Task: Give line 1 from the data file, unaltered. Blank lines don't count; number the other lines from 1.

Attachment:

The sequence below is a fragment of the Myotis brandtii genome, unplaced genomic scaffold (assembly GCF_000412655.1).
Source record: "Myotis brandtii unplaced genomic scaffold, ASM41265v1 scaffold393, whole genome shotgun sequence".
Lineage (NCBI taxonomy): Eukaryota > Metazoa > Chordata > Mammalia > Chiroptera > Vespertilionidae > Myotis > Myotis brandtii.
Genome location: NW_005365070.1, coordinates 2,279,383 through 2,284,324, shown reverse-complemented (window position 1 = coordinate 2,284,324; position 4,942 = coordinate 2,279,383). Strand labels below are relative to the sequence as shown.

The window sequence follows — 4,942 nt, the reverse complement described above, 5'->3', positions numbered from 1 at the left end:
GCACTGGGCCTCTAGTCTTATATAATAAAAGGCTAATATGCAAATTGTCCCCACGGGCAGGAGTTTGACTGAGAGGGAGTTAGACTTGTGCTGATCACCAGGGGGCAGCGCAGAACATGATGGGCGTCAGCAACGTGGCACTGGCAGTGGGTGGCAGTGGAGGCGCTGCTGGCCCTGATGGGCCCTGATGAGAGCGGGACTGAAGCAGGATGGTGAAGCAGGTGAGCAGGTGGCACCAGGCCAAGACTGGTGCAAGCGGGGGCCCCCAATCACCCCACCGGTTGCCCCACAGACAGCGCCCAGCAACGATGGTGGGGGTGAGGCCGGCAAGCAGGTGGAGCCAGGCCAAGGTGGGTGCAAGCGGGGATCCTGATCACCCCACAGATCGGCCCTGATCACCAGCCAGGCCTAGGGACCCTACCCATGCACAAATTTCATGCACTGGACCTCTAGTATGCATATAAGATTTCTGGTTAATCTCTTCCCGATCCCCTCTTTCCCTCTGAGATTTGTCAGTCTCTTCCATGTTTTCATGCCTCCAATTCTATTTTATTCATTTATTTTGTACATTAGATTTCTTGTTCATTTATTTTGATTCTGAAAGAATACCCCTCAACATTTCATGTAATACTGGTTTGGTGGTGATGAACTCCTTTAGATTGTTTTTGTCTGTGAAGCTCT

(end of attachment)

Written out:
The sequence below is a fragment of the Myotis brandtii genome, unplaced genomic scaffold (assembly GCF_000412655.1).